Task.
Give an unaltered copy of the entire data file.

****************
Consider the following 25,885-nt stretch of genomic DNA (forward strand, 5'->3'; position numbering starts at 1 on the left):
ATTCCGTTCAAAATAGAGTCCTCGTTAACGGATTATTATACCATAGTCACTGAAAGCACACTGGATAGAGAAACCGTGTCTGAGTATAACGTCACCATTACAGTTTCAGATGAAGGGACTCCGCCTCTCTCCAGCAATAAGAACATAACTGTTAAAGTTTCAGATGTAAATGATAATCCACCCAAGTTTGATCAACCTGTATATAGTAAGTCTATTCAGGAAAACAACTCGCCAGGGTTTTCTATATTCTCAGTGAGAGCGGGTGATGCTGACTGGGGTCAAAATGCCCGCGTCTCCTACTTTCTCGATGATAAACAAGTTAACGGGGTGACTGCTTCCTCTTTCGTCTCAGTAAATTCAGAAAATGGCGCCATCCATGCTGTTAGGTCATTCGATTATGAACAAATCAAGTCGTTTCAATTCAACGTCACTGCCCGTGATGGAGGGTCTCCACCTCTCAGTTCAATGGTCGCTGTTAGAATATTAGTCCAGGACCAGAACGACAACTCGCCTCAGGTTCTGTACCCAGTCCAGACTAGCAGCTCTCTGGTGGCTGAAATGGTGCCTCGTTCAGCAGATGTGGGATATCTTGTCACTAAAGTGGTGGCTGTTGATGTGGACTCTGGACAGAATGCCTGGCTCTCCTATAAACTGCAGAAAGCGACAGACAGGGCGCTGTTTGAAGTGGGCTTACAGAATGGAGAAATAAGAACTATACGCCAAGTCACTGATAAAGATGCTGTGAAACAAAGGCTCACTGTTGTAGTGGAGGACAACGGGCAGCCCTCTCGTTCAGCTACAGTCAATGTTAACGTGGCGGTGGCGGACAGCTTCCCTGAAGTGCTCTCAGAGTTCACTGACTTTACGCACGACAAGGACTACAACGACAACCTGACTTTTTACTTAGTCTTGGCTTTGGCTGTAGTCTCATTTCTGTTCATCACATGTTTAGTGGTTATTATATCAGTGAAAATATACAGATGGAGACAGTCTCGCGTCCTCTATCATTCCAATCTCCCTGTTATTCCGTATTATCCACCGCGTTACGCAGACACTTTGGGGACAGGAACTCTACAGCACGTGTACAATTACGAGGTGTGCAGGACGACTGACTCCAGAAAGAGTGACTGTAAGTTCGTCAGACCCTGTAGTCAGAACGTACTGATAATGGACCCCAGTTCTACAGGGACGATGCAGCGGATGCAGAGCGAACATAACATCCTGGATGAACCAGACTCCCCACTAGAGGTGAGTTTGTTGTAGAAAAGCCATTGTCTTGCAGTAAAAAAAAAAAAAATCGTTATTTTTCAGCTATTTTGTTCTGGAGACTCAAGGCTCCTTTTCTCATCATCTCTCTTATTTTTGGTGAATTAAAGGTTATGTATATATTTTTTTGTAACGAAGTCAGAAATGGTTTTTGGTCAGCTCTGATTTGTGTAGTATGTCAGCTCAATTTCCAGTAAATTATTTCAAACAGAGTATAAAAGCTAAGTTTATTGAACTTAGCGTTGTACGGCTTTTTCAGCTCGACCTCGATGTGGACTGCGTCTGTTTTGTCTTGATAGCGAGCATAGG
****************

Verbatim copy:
Consider the following 25,885-nt stretch of genomic DNA (forward strand, 5'->3'; position numbering starts at 1 on the left):
ATTCCGTTCAAAATAGAGTCCTCGTTAACGGATTATTATACCATAGTCACTGAAAGCACACTGGATAGAGAAACCGTGTCTGAGTATAACGTCACCATTACAGTTTCAGATGAAGGGACTCCGCCTCTCTCCAGCAATAAGAACATAACTGTTAAAGTTTCAGATGTAAATGATAATCCACCCAAGTTTGATCAACCTGTATATAGTAAGTCTATTCAGGAAAACAACTCGCCAGGGTTTTCTATATTCTCAGTGAGAGCGGGTGATGCTGACTGGGGTCAAAATGCCCGCGTCTCCTACTTTCTCGATGATAAACAAGTTAACGGGGTGACTGCTTCCTCTTTCGTCTCAGTAAATTCAGAAAATGGCGCCATCCATGCTGTTAGGTCATTCGATTATGAACAAATCAAGTCGTTTCAATTCAACGTCACTGCCCGTGATGGAGGGTCTCCACCTCTCAGTTCAATGGTCGCTGTTAGAATATTAGTCCAGGACCAGAACGACAACTCGCCTCAGGTTCTGTACCCAGTCCAGACTAGCAGCTCTCTGGTGGCTGAAATGGTGCCTCGTTCAGCAGATGTGGGATATCTTGTCACTAAAGTGGTGGCTGTTGATGTGGACTCTGGACAGAATGCCTGGCTCTCCTATAAACTGCAGAAAGCGACAGACAGGGCGCTGTTTGAAGTGGGCTTACAGAATGGAGAAATAAGAACTATACGCCAAGTCACTGATAAAGATGCTGTGAAACAAAGGCTCACTGTTGTAGTGGAGGACAACGGGCAGCCCTCTCGTTCAGCTACAGTCAATGTTAACGTGGCGGTGGCGGACAGCTTCCCTGAAGTGCTCTCAGAGTTCACTGACTTTACGCACGACAAGGACTACAACGACAACCTGACTTTTTACTTAGTCTTGGCTTTGGCTGTAGTCTCATTTCTGTTCATCACATGTTTAGTGGTTATTATATCAGTGAAAATATACAGATGGAGACAGTCTCGCGTCCTCTATCATTCCAATCTCCCTGTTATTCCGTATTATCCACCGCGTTACGCAGACACTTTGGGGACAGGAACTCTACAGCACGTGTACAATTACGAGGTGTGCAGGACGACTGACTCCAGAAAGAGTGACTGTAAGTTCGTCAGACCCTGTAGTCAGAACGTACTGATAATGGACCCCAGTTCTACAGGGACGATGCAGCGGATGCAGAGCGAACATAACATCCTGGATGAACCAGACTCCCCACTAGAGGTGAGTTTGTTGTAGAAAAGCCATTGTCTTGCAGTAAAAAAAAAAAAAATCGTTATTTTTCAGCTATTTTGTTCTGGAGACTCAAGGCTCCTTTTCTCATCATCTCTCTTATTTTTGGTGAATTAAAGGTTATGTATATATTTTTTTGTAACGAAGTCAGAAATGGTTTTTGGTCAGCTCTGATTTGTGTAGTATGTCAGCTCAATTTCCAGTAAATTATTTCAAACAGAGTATAAAAGCTAAGTTTATTGAACTTAGCGTTGTACGGCTTTTTCAGCTCGACCTCGATGTGGACTGCGTCTGTTTTGTCTTGATAGCGAGCATAGG